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Stubborn Plug at End of Main

I'm trying to remove the plug at the end of one of my mains to install a main vent. I could use some pointers!

I have a weenie 12" pipe wrench and I can't budge it. I'm afraid to go too nuts with a cheater bar because I'm afraid I might crack the Tee that it screws into. Being heating season, I'd rather not screw this up!

I've been putting drops of Kroil on the threads every day but still no luck. Any thoughts?


  • Gary SmithGary Smith Member Posts: 336
    Try tightening it just a little first, then loosen. Sometimes that breaks it free.
  • AdmiralYodaAdmiralYoda Member Posts: 109

    Try tightening it just a little first, then loosen. Sometimes that breaks it free.

    That's a good one, I'll have to try that. I was also thinking of busting out a Butane Torch and heating the heck out of it if all else fails.

    I'll probably wait for a warm spell to try this in the event I break the Tee.
  • ethicalpaulethicalpaul Member Posts: 2,061
    edited November 17
    How big is the pipe? A 12" wrench wouldn't stand a chance of busting loose any of my pipes bigger than 3/4".

    I used an 18" or 24" wrench with a 3-4 foot cheater pipe on it to break loose my 2" main pipes.

    I've done a lot of them including a whole bunch of fittings that I reused when I installed my boiler and I never had a fitting break.

    I have had nipples (pipes) get ovalized, but that's it. I was replacing them anyway. The fittings were bulletproof.

    Just be sure you support your main pipe. In my case, I cut a 2x6 to fit between the floor and the fitting, then use my cheater to rotate toward the floor so the 2x6 takes the load instead of the main pipes.

    If geometry mandates you are lifting instead of pulling (or in your case, pushing sideways), you can put a similar brace against the ceiling joists probably.
    1 pipe Peerless 63-03L in Cedar Grove, NJ, coal > oil > NG
  • AdmiralYodaAdmiralYoda Member Posts: 109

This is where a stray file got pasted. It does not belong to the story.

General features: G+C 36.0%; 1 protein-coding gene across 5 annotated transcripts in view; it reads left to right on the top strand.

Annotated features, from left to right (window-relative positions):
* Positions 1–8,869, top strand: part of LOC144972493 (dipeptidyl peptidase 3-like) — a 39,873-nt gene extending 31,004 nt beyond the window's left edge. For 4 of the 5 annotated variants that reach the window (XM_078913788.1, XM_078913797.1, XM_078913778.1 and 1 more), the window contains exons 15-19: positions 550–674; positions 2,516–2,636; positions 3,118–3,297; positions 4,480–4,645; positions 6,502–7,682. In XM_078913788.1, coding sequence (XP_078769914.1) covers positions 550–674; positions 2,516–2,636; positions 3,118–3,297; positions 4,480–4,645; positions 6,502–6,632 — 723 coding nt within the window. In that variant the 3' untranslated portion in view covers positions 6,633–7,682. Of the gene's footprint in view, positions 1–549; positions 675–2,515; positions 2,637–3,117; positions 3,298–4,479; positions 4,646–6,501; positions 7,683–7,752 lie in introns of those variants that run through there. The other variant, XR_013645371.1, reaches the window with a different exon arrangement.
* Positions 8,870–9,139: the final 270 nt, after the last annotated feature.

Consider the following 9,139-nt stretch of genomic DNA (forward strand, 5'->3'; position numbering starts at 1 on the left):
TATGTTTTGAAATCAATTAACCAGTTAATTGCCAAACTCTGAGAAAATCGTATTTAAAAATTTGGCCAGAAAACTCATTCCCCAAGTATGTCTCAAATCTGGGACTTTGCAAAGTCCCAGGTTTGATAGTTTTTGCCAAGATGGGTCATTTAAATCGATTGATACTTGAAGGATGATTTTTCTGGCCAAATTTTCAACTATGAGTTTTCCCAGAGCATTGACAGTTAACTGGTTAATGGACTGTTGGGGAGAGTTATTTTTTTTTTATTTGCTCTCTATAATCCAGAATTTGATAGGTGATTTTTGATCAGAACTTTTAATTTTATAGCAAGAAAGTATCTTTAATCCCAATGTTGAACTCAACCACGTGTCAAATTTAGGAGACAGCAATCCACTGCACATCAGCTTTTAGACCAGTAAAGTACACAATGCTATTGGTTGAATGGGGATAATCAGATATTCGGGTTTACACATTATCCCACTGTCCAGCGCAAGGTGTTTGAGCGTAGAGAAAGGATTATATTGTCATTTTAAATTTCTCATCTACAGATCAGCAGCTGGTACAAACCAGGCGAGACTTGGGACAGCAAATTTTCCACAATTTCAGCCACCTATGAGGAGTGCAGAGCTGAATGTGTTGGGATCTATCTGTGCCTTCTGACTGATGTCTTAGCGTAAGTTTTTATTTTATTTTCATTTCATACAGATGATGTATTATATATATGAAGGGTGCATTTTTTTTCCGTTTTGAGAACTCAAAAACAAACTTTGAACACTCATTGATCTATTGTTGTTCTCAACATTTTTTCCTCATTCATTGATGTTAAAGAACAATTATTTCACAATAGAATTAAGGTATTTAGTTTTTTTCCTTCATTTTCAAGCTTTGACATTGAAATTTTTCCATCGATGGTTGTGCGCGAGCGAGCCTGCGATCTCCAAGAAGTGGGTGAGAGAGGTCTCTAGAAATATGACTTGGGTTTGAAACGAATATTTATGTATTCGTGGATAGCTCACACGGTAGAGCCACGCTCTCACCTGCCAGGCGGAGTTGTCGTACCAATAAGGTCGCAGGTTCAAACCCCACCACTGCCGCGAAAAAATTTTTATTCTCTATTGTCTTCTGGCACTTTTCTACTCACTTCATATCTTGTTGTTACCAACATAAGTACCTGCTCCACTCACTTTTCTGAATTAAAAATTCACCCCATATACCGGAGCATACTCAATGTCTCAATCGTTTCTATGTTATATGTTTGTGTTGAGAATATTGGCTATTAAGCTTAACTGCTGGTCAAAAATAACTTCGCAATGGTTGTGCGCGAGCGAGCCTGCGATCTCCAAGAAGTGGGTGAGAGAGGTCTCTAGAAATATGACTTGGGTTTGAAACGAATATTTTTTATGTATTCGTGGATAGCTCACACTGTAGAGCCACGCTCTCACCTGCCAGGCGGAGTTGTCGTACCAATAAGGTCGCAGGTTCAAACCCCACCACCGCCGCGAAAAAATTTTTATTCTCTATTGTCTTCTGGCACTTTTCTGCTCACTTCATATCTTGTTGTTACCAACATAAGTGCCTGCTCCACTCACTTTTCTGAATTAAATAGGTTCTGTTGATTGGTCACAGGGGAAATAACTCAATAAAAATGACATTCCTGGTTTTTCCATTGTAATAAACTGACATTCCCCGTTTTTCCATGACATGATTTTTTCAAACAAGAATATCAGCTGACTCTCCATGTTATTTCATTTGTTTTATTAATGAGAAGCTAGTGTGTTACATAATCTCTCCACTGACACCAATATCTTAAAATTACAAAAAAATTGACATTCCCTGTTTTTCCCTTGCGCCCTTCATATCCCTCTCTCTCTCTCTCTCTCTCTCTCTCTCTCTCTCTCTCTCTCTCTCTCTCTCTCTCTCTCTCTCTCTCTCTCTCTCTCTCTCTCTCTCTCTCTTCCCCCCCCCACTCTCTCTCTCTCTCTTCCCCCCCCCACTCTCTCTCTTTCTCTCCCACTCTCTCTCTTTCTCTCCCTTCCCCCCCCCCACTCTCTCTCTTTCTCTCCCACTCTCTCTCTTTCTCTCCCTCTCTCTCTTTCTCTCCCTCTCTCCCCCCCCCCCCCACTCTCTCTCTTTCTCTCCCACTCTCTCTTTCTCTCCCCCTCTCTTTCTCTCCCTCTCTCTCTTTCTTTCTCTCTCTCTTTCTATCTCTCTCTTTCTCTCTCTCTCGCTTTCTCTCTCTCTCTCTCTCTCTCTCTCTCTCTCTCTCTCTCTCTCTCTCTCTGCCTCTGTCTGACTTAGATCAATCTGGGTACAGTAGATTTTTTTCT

Yeah.....its a 2" (or maybe 2.5") main, I forget. So my 5" Vice Grips won't work either??? lol.

    Its pretty close to the ceiling and I'll be pushing sideways, I'll have to figure out someway to brace it. With my 12" pipewrench I got more movement in the pipe than I would have liked.

    I'll try and take a picture for the fun of it this evening.
  • EBEBRATT-EdEBEBRATT-Ed Member Posts: 7,538
    Your going to need 2 2' wrenches and a couple of cheaters. Kroil oil and heat are good the other trick is to take a hammer and wack the plug a few times.....more like a heavy tap.

    Plugs are cast iron so they can't be cut with a cutting torch. They can be cut out with a sawzall and a cold chisel but that is time consuming and a bit of work
  • motoguy128motoguy128 Member Posts: 227
    I’d tighten first as mentioned. 24” wrench is a given. When that fails, then you drill out the venter big enough to get a sawzall blade into it and cut maybe 4 slots just short of the threads. They put the wrench back on it and tighten then loosen. the gaps created in the plug should snap and collapse and the now smaller diameter will spin right out. Got a 1-1/2” bushing out of a 115yo radiator that way recently. Took maybe 15 minutes. Was a waste of effort using a 3’ wrench
  • kcoppkcopp Member Posts: 3,551
    If it were me I wouldnt even try the wrench on an old steam fitting. They have been on there years and are all but welded into the fitting.
    A good sawzall, a Diablo cast iron blade and a cold chisel is what I would use. Cut off the square plug and slice carefully into the plug . whack out the sections.
  • AdmiralYodaAdmiralYoda Member Posts: 109
    I'm getting less and less motivated to tackle this lol.  Anyone want to make a couple bucks?
  • STEAM DOCTORSTEAM DOCTOR Member Posts: 1,249